Protecting a Tasty Fish
Farm-raised tilapia is big business for fish producers, netting an estimated $8 billion annually worldwide. However, tilapia farmers lose about $1 billion annually due to two devastating bacteria: Streptococcus agalactiae and Streptococcus iniae.
But relief is now in sight—for both the fish and the farmers who raise them. ARS researchers in Auburn, AL, helped evaluate new strains of tilapia that can resist the bacteria that cause the deadly fish disease streptococcosis.
Management strategies, antibiotics, and vaccines typically used to combat streptococcosis can be effective but have drawbacks. Both approaches can be expensive, and the use of antibiotics raises concerns about antimicrobial resistance.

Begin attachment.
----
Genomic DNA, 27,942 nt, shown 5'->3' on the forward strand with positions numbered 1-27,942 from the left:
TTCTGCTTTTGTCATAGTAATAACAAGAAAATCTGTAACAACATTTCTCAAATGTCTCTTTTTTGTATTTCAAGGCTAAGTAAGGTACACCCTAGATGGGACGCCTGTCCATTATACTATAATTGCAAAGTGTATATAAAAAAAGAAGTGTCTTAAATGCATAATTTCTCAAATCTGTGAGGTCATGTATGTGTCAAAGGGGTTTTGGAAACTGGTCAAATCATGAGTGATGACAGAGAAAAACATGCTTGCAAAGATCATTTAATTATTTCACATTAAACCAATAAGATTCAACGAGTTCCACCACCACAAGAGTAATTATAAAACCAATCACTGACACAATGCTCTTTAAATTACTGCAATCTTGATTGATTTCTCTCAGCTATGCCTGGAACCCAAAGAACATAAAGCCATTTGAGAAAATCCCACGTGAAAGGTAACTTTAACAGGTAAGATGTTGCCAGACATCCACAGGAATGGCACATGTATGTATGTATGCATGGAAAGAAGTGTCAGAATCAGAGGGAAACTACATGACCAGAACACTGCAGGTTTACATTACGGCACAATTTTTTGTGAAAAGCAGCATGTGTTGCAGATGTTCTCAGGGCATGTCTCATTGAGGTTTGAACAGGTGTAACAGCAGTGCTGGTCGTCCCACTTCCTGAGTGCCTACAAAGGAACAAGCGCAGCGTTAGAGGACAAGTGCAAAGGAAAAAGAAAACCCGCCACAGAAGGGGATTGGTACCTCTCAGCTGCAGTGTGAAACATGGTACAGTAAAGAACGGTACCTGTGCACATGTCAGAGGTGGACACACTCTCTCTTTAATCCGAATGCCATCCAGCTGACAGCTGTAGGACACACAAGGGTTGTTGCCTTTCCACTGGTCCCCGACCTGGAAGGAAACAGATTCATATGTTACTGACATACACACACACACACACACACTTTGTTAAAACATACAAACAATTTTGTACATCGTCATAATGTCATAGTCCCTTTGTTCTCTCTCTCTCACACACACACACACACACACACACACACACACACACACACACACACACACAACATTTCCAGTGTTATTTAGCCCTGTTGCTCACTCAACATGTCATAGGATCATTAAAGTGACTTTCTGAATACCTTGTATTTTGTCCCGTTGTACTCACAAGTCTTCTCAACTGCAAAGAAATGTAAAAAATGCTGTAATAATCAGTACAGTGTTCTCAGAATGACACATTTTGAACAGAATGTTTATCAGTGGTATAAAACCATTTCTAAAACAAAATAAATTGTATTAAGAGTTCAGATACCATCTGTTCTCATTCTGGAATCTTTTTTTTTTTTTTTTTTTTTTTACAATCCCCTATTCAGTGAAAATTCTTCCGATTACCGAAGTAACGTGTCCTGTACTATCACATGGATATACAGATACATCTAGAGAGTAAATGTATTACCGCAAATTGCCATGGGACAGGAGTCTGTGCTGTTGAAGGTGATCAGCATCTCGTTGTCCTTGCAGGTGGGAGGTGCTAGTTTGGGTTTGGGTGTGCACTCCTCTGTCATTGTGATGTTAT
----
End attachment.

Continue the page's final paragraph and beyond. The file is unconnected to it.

In cooperation with a Nile tilapia breeding company, ARS researchers developed experimental models for evaluating the effectiveness of selective breeding methods used to fortify the fish's defenses against streptococcosis.
The work represents a milestone in breeding disease resistance in tilapia (the fourth-most consumed fish in the United States) and in reducing the dependency on costly antibiotics and their potential impact on the environment.